Haha yeah, I hate Updike. Never read Cheever but for me that type of subject matter, that sort of Salingerian “everyone’s a phony in my phony world” just falls flat and reads tired.
I think it appeals to people who were raised in / live in that upper middle class white world, most importantly the people who edit and publish “Literature”, the people who have controlled the gates to finance arts and media for decades in America and are finally losing that power. DeLillo does a good job of skewering this group but to me it’s a tired narrative. Maybe in the early 70s it was refreshing but for me it’s been done ad nauseum. So for me I was hoping the protagonist would find himself out of his comfort zones and into freak space more often but I understand that’s also the irony, he’s always in power always asked for an autograph always winning.
What’s the Sartre like? Never read him but always have wanted to…
this thread is amazing. shoutout to everyone thats contributing - ill come back often
omitting my recommendations to keep the content trimmer. reading all this makes me sad all the time i wish i had to read more stuff
totally fair! but I’ve read just about everything he’s written and can assure that DeLillo is definitely no one-trick pony. if this book wasn’t exactly your cup of sustainably harvested single origin aeropress, which it sounds like it wasn’t, I would strongly urge you to read one (or all) of the following: White Noise, Libra, or (his magnum opus, arguably the Great American Novel) Underworld. his range is incredible and his style is so innovative and influential (every single contemporary writer, male and female alike, has ripped him off at some point during their career) AND easy to read (unlike, ahem, Pynchon who’s waaaay too far up his own ass to be of any use to me).
I enjoyed White Noise but found it to be full of much of the same “I’m a white guy with a good job and got my slice of the American Dream and now my subconscious fears are creeping up on me and becoming conscious, woe is me, isn’t it ironic” Which isn’t to say I didn’t enjoy it. Mao II was probably my favorite of his, of the three I’ve read. And yeah i’d say Pynchon’s way far up everyone’s ass including his own, thats the fun of it for me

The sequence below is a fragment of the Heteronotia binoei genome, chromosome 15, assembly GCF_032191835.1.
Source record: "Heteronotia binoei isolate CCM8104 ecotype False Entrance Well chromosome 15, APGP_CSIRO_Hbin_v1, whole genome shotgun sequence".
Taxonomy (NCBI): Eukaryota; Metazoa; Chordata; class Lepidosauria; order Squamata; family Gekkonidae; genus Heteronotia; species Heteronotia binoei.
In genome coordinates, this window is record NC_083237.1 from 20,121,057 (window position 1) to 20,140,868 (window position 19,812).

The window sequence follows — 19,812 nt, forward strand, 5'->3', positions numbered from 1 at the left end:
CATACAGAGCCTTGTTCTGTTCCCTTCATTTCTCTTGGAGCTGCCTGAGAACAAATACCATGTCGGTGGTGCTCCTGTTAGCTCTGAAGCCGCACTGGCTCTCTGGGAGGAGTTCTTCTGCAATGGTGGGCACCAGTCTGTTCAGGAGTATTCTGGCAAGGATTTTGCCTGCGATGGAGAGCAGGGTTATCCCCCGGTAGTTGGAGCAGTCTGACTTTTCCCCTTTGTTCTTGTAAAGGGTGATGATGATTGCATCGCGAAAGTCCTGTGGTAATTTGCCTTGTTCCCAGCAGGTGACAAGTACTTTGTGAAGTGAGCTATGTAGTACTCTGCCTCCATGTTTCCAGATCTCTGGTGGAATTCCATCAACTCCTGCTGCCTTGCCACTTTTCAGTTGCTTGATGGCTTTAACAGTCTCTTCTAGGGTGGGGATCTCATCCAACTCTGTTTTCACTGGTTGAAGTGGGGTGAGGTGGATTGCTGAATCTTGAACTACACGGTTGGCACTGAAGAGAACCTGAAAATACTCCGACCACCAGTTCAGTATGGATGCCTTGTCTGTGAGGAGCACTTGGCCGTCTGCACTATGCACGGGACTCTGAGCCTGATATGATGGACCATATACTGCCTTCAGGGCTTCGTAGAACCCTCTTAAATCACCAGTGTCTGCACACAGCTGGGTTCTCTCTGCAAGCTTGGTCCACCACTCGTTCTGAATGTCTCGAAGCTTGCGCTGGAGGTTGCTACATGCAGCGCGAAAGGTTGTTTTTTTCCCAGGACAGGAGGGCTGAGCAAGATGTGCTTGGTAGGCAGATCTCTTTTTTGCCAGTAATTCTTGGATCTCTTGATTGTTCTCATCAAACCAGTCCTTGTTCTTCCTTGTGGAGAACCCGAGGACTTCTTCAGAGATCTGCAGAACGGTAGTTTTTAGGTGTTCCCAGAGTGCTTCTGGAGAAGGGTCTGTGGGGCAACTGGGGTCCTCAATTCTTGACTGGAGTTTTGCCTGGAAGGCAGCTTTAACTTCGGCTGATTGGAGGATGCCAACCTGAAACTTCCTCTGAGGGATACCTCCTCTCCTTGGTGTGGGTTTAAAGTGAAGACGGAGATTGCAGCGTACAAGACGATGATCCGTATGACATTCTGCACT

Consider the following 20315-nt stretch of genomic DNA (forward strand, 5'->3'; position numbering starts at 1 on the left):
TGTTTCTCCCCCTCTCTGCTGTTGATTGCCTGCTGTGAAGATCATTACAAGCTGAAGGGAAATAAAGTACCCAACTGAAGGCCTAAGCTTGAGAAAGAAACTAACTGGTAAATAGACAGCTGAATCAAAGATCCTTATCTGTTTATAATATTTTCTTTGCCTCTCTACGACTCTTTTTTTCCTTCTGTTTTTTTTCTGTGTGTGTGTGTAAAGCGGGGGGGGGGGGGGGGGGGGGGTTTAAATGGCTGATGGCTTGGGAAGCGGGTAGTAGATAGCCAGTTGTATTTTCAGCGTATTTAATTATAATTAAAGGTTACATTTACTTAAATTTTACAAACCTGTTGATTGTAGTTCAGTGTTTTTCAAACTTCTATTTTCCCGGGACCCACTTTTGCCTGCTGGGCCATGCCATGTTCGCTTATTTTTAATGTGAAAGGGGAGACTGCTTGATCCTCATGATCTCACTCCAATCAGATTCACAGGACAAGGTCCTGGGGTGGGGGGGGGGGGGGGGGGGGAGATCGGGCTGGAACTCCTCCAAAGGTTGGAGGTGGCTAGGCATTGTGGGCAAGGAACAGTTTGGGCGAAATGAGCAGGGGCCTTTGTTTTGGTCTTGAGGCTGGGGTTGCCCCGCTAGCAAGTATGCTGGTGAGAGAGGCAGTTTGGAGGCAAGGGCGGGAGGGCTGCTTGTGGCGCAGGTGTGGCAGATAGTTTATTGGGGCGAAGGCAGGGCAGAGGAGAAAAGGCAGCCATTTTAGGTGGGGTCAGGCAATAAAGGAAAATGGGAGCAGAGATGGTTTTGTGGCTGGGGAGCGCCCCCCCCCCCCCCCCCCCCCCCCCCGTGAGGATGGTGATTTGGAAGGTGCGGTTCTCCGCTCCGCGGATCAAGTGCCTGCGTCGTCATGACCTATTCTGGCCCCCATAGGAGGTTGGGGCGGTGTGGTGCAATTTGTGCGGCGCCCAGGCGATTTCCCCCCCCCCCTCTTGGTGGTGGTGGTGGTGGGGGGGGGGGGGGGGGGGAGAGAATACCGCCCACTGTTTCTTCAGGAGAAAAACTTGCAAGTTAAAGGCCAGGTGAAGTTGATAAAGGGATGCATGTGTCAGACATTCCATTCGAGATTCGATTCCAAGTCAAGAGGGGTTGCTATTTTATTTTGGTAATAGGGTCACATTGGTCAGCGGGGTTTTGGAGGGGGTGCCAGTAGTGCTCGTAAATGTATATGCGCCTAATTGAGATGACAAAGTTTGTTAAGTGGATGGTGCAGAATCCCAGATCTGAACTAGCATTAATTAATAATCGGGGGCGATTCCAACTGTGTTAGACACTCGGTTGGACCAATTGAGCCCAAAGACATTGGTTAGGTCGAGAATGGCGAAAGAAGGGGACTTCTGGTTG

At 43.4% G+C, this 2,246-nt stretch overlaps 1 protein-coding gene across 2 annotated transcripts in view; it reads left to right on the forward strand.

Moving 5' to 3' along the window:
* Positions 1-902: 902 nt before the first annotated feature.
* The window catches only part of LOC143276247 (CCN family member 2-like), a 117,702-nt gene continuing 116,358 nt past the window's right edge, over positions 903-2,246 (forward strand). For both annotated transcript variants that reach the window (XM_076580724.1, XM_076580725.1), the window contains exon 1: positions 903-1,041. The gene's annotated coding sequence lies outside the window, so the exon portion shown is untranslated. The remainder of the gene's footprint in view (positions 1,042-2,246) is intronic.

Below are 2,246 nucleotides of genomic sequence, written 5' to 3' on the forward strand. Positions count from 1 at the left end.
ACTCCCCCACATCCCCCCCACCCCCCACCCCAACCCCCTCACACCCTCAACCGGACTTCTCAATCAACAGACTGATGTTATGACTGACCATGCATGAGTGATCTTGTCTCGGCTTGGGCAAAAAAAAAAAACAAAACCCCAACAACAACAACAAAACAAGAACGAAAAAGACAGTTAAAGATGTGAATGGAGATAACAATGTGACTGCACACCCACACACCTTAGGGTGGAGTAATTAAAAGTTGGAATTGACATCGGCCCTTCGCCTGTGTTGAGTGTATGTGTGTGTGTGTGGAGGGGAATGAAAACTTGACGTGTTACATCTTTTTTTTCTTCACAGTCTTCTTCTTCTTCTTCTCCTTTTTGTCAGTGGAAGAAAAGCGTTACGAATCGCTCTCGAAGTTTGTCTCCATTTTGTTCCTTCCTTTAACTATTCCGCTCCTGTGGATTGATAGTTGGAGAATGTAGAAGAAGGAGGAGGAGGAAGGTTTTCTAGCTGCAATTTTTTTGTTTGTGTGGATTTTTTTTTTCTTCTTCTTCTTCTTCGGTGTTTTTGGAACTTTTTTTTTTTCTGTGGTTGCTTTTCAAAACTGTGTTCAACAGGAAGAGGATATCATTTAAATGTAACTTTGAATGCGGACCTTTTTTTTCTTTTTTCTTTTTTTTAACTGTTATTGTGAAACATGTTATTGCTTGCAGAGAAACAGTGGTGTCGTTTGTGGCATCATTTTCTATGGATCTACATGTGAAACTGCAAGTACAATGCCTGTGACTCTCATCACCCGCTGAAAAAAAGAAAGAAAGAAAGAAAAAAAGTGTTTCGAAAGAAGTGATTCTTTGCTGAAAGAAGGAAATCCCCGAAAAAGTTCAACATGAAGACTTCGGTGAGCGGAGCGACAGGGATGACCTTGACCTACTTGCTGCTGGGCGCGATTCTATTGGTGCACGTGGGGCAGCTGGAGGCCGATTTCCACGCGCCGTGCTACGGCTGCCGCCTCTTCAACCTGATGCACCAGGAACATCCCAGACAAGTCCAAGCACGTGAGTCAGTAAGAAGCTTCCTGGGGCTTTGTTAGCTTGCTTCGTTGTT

Akira is so good, but not as great as I wanted it to be
did u like the movie better than the manga?
Update: I’m still on page 67…
dude ive tried with that book 3x now. have yet to get past 250…you’re not alone. perseverance, i will conquer it one day. it infitinitely jests at me on the daily from my bookshelf…teasing me…
that’s a website by people breaking it into 75 pages a week to be read over the course of a summer. may be helpful…
I think breaking it up is probably the best way to tackle it! I read about someone who literally broke it up by sawing it into three parts. I’ve read at least ten books since buying it, one of them was Crime and Punishment, which was a breeze after those first 67 pages of Infinite Jest.
I haven’t seen it – it’s been a long time since I’ve really had the set up to watch movies. Free trial months on the laptop, lol. There are so many things to see I don’t know where to start. Is the movie great?
Edit: actually I now have my brother’s password to a lot of streaming sites, so I have the resources to watch as long as I can tolerate the small screen and occasionally spotty wifi.
Last fantastic book I read was “Swing Time” by Zadie Smith.
I was totally and utterly absorbed. Dance and the body, friendships between black girls, the contrasts between the diaspora and contemporary africa, conspiracy theories, grassroots leftism, celebrity narcissism, NGOs, white cultural colonialism: it covers so much while focusing on really deep investigations of just a few characters. It’s a bit of a slow burn (the protagonist isn’t super active) but it never lets you out of its world.
Yes it’s amazing. Pirate Bay and Torrent clients work great too.
Been meaning to read her but hadn’t quite found the book that pulled me in. Have U read anything else of hers?
a small book full of information on this musician and actress who has an alluring beauty and the perfect look for the types of cult films she was cast in. yet to watch any of her films in full yet (have flicked through a few) but will start with the female prisoner boxset.
Well, so far this one’s a novel about a young man in France who feels psychologically sick and can’t really explain why. It’s Sartre’s first attempt at explaining his philosophy, which later became known as existentialism. I live in a similar situation and picked it up after reading an old interview with Paul Schrader explaining that he read it before he wrote Taxi Driver.
I loved the hell out of NW. It’s a bit weirder cause you’re in the fragmented thoughts of different narrators (the first one is high and absent minded a lot), but by the end you have a rich perspective of their lives in impoverished London. I would read it just for the Felix part, which is about a day in the life of a dude struggling to lead a respectable life, drop drugs, and manage the friends and family he’s still connected to.
Just started reading Michel Houellebecq, and started at the beginning with Whatever. Halfway through it now and although not hooked I enjoy it a lot, and I’ve already bought the next ones so the plan is to read all of them chronologically.